It was in Bronze and Iron Age (750-15 BCE) Europe where spelt found its greatest popularity, becoming the predominant wheat species of Germany and Switzerland. The word spelta, believed to be of Saxon origin, was first recorded in 301 CE in an edict of the Roman Emperor Diocletian, the Romans possibly introduced to the grain after expanding the empire northward. Romans, however, preferred common wheat, which they spread through their domains. Ashkenazim mistakenly confused spelt with both the Talmudic shiphon (probably einkorn) and the Biblical kussemet (probably emmer or a generic term for hulled wheat, of which emmer was then the most prominent), as one of the Five Species of grain forbidden on Passover and also requiring the removal of challah. (As a member of the wheat family, spelt is still forbidden on Passover and requires challah removal.) Rashi (Pesachim 35a) translated kusmin into Old French as espelte, which is usually translated as spelt, but may actually mean hulled wheats in general, similar to the German Spelzen and Italian farro. Spelt was not grown in biblical or Talmudic Israel or Egypt and there is no archeological evidence for this grain anywhere in the ancient Near East or Egypt.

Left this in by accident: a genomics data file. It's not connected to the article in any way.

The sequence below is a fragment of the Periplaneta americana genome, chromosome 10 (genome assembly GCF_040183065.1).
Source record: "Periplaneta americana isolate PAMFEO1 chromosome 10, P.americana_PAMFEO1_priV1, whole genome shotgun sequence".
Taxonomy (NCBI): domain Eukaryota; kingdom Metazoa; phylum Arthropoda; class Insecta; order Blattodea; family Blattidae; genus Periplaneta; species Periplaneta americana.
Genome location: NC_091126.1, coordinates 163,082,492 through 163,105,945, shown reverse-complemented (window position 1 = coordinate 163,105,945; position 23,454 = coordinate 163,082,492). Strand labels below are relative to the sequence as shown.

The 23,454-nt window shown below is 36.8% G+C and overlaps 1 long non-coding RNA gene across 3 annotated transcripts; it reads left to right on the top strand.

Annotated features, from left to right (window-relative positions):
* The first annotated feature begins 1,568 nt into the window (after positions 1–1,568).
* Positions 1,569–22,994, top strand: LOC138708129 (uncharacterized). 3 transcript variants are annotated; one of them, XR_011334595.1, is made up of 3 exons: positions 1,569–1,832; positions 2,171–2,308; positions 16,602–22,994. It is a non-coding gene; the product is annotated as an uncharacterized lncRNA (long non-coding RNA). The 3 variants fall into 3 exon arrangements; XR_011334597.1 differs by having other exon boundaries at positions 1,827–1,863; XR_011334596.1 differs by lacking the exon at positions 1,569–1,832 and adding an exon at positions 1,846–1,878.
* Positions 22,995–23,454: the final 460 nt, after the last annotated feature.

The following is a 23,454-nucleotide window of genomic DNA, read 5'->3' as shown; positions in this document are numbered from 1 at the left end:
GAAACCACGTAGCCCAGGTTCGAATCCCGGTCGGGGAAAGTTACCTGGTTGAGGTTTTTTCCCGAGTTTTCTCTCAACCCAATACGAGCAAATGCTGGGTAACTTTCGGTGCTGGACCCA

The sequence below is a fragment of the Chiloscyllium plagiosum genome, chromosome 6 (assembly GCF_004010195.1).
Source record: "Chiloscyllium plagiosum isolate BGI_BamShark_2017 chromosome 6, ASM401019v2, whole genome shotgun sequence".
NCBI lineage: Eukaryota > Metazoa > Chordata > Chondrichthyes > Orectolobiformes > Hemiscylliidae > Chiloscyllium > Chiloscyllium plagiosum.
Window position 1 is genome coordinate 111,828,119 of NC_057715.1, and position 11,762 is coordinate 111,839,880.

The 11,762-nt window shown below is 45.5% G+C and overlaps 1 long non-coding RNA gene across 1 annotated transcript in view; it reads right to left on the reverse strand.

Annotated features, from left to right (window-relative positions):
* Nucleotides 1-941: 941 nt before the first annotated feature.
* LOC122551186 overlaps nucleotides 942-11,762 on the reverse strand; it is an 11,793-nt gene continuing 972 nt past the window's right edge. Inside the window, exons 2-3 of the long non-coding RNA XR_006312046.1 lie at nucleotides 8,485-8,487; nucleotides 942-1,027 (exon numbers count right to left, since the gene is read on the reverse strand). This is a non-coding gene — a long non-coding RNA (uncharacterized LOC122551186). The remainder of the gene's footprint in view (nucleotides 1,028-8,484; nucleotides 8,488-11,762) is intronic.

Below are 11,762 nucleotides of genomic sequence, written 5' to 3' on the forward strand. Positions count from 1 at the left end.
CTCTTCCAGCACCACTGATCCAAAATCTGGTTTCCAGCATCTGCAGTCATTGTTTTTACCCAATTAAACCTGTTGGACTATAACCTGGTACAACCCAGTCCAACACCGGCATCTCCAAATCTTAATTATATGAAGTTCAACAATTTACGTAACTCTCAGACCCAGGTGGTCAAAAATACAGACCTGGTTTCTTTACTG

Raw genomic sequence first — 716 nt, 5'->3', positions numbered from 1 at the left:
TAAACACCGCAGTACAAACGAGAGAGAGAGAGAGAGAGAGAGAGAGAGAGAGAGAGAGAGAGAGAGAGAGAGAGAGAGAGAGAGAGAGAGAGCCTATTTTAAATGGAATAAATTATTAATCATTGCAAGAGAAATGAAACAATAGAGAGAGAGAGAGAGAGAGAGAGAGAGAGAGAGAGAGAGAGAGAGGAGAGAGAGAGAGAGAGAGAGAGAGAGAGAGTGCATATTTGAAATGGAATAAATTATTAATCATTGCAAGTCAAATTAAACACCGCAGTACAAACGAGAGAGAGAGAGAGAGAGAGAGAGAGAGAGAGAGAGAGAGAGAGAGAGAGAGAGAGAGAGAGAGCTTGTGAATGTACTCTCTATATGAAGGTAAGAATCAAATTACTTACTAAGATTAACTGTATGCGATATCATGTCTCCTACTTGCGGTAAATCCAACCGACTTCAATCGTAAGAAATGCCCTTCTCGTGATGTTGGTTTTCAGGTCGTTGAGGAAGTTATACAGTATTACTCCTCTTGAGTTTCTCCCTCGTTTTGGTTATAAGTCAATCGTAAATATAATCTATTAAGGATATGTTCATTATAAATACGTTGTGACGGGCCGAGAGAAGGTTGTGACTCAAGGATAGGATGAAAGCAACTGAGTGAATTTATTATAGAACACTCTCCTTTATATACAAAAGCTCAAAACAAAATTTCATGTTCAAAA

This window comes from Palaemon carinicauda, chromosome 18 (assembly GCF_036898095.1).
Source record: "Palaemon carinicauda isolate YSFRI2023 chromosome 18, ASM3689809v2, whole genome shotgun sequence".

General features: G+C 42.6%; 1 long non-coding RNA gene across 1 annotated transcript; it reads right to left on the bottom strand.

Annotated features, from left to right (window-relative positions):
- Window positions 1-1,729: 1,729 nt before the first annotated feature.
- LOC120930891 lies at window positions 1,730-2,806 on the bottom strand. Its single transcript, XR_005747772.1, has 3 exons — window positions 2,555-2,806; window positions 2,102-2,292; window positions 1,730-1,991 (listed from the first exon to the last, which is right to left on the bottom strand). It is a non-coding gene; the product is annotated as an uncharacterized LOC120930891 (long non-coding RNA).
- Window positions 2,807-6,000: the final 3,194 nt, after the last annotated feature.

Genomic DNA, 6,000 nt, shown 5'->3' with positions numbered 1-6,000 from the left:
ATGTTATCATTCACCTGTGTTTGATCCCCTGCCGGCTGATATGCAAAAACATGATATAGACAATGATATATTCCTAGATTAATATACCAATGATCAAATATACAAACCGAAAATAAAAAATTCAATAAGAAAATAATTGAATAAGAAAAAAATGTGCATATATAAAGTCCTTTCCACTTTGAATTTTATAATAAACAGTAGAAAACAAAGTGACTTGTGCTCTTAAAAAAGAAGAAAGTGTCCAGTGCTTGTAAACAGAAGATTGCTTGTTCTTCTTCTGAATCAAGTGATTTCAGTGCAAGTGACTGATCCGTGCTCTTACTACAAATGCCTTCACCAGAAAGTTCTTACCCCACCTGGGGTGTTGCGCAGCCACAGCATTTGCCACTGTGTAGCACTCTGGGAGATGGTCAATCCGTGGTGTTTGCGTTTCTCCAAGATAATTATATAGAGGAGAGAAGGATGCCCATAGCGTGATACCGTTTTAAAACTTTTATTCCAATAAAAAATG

Green Kern spelt - Photo from allergome.org

In the late medieval period, as new species of naked wheat became prevalent in central Europe, spelt consequently lost its attractiveness. Nevertheless, spelt remained the predominant grain in southern Germany until the nineteenth century. Still, it retains a degree of popularity in parts of southern Germany and southwestern Poland. Today, spelt’s primary form is husked and kiln-dried, the resulting grains called gruenkern (literally “green kernels”). Harvesting green grains, such as barley for the biblical Omer offering, is an ancient practice devised to collect a small part of a springtime crop while still immature, thereby salvaging at least that portion, in case a heavy storm would potentially damage or rot the entire yield.